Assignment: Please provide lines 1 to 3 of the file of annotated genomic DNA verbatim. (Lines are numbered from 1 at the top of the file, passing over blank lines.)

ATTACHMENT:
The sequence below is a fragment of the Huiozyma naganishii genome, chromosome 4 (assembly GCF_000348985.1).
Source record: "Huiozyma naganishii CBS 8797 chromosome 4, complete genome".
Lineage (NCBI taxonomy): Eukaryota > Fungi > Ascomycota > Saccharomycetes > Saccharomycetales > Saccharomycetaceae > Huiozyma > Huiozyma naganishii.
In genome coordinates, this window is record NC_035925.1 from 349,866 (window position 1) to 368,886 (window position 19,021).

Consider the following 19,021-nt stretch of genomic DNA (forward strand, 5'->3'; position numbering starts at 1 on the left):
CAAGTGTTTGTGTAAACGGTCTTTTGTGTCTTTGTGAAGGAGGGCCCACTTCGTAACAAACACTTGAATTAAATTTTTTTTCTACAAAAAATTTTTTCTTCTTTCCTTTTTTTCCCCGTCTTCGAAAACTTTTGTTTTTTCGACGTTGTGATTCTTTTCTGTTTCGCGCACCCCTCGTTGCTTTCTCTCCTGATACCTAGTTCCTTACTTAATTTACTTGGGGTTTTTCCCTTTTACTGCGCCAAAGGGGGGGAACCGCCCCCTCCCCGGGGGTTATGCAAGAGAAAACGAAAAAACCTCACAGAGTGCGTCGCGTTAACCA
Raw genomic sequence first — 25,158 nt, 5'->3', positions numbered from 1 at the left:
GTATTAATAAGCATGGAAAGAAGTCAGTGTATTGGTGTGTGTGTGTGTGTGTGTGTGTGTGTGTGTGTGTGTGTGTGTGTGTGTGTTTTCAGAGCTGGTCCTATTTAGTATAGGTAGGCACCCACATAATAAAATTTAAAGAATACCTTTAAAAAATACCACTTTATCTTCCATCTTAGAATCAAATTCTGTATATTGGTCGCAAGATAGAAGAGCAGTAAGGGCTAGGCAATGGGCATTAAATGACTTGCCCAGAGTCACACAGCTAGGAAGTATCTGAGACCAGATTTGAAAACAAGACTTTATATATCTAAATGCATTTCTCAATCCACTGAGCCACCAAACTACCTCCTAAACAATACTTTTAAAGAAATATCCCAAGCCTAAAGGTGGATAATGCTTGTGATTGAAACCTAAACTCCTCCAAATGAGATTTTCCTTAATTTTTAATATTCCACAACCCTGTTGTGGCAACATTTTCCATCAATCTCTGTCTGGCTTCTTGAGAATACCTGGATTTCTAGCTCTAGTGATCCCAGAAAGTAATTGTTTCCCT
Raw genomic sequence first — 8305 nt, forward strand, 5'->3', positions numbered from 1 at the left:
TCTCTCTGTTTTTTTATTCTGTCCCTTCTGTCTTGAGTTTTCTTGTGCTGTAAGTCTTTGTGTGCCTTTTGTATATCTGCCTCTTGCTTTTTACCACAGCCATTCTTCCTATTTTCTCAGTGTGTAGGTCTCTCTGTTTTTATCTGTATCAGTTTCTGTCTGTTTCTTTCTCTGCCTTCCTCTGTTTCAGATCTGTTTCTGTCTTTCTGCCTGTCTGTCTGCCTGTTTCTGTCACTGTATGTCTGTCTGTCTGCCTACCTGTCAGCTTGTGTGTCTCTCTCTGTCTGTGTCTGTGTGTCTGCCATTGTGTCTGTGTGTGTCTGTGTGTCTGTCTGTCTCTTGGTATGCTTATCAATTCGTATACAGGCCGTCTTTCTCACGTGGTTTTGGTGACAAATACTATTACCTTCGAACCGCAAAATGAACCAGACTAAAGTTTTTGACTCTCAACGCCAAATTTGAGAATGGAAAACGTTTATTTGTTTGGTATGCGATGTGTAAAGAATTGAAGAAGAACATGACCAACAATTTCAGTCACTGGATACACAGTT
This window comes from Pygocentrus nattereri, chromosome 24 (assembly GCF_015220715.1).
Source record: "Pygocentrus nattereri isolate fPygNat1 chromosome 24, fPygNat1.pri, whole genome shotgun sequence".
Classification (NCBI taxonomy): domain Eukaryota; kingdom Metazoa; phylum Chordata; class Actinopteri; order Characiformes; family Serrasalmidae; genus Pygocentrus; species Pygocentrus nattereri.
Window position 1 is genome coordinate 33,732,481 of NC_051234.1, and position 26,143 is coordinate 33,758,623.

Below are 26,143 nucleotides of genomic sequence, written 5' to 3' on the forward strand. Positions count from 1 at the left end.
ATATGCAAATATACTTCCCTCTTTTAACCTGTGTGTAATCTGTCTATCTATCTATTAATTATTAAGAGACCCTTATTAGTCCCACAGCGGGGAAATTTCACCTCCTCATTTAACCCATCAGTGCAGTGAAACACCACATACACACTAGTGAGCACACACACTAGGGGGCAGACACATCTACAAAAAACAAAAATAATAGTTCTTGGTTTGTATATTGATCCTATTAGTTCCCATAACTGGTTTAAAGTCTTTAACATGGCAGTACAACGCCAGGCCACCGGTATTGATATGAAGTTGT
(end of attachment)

The sequence below is a fragment of the Huiozyma naganishii genome, chromosome 4 (assembly GCF_000348985.1).
Source record: "Huiozyma naganishii CBS 8797 chromosome 4, complete genome".
Lineage (NCBI taxonomy): Eukaryota > Fungi > Ascomycota > Saccharomycetes > Saccharomycetales > Saccharomycetaceae > Huiozyma > Huiozyma naganishii.